1. That Gatewood would appear on a 7 a.m. college radio show tells you just about all you need to know about his passion and generosity.  ↩

  2. A term that only Gatewood could have coined and that only Gatewood could deploy credibly. He uses it a few minutes into the 2006 Interview. By the way, the other interviewer is my buddy, Alex DeGrand. He’s the one asking the good questions.  ↩

Acting Faithful: The Only Way I Know to Become Faithful

by Ben Carter in

I cannot escape the notion that what we do matters far more than what we believe. This is an old debate. As far as I can tell, it’s one of the primary reasons[1] Protestantism exists today.

Sure, having both faith and works is optimal–two of the Buddha’s eight big things (known formally as the Noble Eightfold Path) are right understanding and right action. Martin Luther, the man largely responsible for the sola fide doctrine in the first place even recognized that

“Faith cannot help doing good works constantly. It doesn’t stop to ask if good works ought to be done, but before anyone asks, it already has done them and continues to do them without ceasing. Anyone who does not do good works in this manner is an unbeliever…Thus, it is just as impossible to separate faith and works as it is to separate heat and light from fire!”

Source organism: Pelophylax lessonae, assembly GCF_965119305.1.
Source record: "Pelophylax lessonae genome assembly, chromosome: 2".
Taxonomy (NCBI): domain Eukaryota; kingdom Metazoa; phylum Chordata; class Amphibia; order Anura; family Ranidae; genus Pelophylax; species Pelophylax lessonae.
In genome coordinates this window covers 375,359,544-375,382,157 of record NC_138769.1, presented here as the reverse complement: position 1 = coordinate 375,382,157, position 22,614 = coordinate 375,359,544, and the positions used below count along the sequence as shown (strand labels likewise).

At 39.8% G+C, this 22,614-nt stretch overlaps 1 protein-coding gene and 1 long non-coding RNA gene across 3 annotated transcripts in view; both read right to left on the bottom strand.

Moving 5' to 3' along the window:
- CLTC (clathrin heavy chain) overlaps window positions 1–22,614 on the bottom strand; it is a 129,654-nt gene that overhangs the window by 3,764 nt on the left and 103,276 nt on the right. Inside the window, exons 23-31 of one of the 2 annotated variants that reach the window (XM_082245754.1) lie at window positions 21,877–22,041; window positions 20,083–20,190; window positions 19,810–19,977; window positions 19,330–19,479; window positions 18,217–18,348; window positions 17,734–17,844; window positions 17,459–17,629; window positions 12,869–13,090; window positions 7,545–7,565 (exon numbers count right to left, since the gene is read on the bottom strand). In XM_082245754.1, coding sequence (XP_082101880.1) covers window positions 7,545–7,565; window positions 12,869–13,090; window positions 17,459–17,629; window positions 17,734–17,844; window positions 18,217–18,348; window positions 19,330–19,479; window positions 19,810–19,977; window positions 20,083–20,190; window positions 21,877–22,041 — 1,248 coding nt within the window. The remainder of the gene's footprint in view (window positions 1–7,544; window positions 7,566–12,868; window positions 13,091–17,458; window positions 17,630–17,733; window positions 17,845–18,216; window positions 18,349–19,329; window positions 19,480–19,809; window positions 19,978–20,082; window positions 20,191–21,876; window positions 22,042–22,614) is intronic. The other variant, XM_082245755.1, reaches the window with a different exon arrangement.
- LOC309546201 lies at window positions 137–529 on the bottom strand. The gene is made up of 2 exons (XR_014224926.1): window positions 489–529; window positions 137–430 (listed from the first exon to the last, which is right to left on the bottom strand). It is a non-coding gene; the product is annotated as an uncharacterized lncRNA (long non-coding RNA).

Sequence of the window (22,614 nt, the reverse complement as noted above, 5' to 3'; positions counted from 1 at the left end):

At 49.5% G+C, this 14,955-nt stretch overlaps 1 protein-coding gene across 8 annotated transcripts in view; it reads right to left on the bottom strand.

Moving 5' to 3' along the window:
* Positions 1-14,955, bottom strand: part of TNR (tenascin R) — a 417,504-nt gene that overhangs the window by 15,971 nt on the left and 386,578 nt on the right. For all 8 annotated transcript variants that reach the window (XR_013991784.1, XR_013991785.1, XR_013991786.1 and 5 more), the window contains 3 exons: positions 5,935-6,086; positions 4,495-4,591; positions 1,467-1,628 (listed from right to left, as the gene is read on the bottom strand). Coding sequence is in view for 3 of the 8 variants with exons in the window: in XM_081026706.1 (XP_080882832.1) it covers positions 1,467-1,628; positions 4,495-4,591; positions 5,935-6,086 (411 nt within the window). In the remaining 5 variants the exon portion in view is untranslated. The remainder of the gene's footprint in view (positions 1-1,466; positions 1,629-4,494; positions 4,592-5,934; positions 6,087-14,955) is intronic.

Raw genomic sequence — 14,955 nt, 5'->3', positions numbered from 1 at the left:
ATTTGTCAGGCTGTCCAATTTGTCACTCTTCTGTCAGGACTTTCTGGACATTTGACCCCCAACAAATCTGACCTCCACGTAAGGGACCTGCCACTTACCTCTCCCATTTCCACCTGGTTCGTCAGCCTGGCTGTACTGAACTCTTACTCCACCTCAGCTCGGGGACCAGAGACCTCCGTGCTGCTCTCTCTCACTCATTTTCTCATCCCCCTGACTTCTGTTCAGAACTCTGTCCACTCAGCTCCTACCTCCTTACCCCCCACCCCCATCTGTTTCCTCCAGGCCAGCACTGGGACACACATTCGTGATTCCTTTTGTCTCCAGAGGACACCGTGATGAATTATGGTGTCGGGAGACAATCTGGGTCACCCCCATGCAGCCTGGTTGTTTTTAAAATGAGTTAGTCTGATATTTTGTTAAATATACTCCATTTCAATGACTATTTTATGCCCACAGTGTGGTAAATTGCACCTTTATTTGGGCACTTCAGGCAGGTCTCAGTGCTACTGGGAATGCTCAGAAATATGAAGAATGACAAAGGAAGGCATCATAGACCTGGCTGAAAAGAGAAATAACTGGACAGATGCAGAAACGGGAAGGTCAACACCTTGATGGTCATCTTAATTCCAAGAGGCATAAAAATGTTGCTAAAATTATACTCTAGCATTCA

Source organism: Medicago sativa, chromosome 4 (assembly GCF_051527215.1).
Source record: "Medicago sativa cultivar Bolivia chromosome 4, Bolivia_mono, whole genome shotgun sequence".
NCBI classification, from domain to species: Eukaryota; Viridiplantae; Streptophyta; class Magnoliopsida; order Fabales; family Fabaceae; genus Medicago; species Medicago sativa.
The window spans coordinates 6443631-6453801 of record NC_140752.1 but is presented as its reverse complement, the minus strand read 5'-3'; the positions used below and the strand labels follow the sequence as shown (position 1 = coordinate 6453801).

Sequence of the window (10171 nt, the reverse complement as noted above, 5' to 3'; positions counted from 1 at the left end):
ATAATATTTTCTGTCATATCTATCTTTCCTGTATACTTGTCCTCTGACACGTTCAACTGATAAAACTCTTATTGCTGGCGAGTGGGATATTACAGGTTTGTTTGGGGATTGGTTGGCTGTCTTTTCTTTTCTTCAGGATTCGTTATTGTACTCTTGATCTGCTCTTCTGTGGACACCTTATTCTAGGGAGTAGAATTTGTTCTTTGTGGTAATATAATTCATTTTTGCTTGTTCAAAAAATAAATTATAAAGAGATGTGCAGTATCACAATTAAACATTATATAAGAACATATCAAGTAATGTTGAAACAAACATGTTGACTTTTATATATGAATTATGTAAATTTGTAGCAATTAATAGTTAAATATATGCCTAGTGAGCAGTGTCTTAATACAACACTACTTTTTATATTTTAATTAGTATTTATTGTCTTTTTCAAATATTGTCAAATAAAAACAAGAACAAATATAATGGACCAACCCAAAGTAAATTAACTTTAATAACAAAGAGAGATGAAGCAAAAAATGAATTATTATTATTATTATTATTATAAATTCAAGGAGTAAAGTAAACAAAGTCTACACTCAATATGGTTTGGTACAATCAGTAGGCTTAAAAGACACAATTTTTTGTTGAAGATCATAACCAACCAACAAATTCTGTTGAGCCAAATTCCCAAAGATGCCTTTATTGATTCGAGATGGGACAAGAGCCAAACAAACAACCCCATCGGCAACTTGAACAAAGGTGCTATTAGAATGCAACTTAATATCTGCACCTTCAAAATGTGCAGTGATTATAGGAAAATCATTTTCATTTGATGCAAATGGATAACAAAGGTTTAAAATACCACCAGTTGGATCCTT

In Martin Luther’s view, faith leads inexorably to good works. Good works are the measure of faith: Anyone who does not do good works in this manner is an unbeliever. Same as the Buddha: right understanding is the foundation of right intention and, next, right action. I really love what (I just found out) Scottish theologian John Murray said,

Faith alone justifies but a justified person with faith alone would be a monstrosity which never exists in the kingdom of grace. Faith works itself out through love (Gal. 5:6).

I recognize that this is a very nuanced area; I feel myself wanting to set up an antinomian straw man that I can knock down in service of my point that what you and I do on this earth matters. Instead of doing that, let me tell you a couple reasons why I think the church gets it wrong if we insist on faith instead of insisting on action.